It’s good for Joe to dig the spurs into Ukraine’s reform effort. Corruption burdens many of its institutions; the ones that came out during the war were public embarrassments. If Kyiv wants anyone to invest in defense and reconstruction, it has to make them reasonably sure the funds won’t disappear into somebody’s pockets.

Still, there is a concerted effort by fans of Russia, to block aid by portraying Ukraine as fundamentally corrupt from top to bottom, which it’s not. American scrutiny will contain voices looking for any exploitable opportunity to do so. We should be careful not to oversimplify. The opportunity is there but reforms are hard when you’re fighting a trench war for survival.

Reporting by Igor Kossov, reporter at the Kyiv Independent.

A Burger King Restaurant in Saint Petersburg, Russia, on Sept. 1, 2022. (Photo by Maksim Konstantinov/SOPA Images/LightRocket via Getty Images)

Broken promises

Remember all those companies that promised to leave Russia after it launched its full-scale invasion of Ukraine? Well, some major international companies have continued on with business as usual.

While fast-food giant McDonald’s has left, selling off its restaurants to a Russian buyer who did a quick rebrand and renamed the restaurants, “Tasty, period,” rival Burger King is still operating 800 restaurants in Russia.

Restaurant Brand International, which owns 15% of Burger King’s business in Russia, told the BBC it has “no new updates” on its plans to leave, following its pledge to exit in March 2022.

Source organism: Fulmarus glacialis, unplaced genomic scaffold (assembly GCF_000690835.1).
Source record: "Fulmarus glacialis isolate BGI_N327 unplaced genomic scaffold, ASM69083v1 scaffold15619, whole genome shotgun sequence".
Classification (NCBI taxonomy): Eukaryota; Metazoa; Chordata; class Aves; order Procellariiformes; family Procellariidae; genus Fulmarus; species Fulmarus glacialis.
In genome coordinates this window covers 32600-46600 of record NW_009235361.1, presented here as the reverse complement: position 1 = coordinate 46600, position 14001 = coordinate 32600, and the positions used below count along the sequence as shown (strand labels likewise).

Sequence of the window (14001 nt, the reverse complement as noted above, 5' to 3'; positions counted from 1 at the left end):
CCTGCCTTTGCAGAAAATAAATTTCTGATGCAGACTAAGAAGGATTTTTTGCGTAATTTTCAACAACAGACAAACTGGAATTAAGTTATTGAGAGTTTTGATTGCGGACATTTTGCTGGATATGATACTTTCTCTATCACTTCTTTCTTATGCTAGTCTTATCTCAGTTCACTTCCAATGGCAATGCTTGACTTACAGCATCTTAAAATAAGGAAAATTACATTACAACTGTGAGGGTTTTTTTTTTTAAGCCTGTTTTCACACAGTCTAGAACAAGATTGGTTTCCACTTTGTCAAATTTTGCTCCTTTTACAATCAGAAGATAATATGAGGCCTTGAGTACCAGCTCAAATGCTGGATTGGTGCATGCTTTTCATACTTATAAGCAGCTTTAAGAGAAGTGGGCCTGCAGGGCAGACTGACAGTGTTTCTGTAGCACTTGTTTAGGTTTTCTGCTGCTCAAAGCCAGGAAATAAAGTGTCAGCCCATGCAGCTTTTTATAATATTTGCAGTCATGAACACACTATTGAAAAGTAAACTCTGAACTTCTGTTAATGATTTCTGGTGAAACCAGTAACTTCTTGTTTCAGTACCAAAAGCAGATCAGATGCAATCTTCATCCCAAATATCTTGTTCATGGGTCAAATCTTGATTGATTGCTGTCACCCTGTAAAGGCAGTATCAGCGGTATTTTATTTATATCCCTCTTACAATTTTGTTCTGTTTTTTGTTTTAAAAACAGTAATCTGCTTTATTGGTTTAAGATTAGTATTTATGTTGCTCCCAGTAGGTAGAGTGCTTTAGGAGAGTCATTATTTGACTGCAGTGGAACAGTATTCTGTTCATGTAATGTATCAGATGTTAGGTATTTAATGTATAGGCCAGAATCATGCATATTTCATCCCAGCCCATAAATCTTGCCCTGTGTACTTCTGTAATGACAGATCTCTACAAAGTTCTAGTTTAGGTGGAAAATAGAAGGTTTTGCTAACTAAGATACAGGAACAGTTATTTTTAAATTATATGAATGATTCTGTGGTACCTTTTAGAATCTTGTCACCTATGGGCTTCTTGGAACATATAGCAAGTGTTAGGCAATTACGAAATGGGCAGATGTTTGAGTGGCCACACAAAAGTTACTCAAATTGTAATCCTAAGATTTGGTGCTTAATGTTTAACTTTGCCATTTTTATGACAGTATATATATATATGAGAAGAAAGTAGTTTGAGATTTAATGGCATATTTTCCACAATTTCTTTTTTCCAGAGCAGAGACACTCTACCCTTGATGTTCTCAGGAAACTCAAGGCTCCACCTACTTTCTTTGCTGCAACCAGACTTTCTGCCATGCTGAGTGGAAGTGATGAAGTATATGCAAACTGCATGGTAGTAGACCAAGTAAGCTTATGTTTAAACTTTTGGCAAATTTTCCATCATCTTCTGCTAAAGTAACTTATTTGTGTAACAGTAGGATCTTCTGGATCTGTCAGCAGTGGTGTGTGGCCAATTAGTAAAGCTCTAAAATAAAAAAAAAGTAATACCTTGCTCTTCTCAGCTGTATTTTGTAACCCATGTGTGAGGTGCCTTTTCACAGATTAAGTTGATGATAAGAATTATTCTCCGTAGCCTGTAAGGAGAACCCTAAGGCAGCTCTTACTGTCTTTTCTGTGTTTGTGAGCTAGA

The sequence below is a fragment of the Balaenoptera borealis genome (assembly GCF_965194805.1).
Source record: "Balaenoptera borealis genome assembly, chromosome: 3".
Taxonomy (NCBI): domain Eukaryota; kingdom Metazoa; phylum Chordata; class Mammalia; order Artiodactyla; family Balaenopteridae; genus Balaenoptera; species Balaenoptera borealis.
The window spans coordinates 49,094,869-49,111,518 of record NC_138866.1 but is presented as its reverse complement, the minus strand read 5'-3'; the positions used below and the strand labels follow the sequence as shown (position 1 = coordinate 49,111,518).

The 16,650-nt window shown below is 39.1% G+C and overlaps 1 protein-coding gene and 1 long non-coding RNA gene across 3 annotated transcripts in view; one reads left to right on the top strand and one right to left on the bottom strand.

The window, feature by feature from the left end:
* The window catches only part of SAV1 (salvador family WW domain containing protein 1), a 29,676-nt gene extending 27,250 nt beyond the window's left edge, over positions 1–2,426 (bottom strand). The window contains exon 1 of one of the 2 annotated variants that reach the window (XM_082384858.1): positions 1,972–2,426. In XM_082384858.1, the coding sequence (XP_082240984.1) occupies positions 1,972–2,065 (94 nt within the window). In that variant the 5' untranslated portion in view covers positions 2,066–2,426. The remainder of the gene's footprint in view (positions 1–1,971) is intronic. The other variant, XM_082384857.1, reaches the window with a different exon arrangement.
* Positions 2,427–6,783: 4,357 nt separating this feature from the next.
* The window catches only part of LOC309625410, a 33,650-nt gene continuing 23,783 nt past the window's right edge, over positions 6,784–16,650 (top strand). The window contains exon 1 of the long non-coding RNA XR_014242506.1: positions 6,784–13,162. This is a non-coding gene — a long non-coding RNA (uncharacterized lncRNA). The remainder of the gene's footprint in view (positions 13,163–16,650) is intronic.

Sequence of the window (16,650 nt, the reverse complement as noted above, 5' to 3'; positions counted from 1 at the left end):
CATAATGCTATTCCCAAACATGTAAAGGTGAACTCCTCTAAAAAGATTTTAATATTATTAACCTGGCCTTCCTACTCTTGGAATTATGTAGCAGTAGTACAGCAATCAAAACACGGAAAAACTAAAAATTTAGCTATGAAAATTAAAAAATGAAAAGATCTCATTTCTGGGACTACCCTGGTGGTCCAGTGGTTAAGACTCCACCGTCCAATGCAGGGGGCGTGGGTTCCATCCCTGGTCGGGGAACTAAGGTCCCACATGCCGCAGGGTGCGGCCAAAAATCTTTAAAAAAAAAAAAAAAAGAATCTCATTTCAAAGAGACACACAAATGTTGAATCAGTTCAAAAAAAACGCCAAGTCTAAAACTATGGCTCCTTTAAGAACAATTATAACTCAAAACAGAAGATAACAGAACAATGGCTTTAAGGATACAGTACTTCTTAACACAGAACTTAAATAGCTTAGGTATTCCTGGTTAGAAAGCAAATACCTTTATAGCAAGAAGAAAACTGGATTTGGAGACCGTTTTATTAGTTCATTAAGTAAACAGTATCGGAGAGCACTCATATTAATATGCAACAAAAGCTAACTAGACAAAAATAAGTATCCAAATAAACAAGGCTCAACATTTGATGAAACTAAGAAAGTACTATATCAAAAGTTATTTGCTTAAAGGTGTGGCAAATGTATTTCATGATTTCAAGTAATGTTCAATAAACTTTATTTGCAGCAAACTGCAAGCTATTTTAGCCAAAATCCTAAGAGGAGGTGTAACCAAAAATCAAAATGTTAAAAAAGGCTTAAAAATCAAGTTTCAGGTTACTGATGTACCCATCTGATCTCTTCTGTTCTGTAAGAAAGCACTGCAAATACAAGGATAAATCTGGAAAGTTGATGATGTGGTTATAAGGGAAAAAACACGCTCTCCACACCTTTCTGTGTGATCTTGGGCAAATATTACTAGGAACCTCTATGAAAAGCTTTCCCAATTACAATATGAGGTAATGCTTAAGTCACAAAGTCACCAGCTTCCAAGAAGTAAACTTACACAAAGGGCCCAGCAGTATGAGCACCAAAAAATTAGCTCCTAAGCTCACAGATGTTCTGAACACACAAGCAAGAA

Forbes Russia released the revenue of the Russian divisions of the top 50 international companies featuring numerous household names including Nestle, Hyundai, PepsiCo, and AstraZeneca Pharmaceuticals.

U.S. companies dominated the list, with eight of the 10 businesses from last year’s ranking featuring again this year. Tobacco giant FMSM/Philip Morris was the most successful U.S. company, with revenue amounting to 399.9 billion rubles ($4 billion) last year, a 1.8% increase compared to 2021.

French and German companies were also highly represented, with five companies each featured on the list. France’s Leroy Merlin saw the largest revenue of any international company with 529.7 billion rubles ($5.3 billion), a 16% increase compared to 2021. However, the company is currently waiting for approval from the Kremlin to hand over its stores to local management.

Nevertheless, many international businesses saw decreased revenue, particularly from countries allied with Ukraine. Dutch real estate company Ingka Holding felt the greatest loss with -60.2%, although it still saw a healthy revenue stream of 119.1 billion rubles ($1.2 billion).

The increasing pressure to leave the Russian market clearly has had some impact as 22 companies dropped off the list, with no representatives from Sweden, Spain, and Latvia featured in the ranking.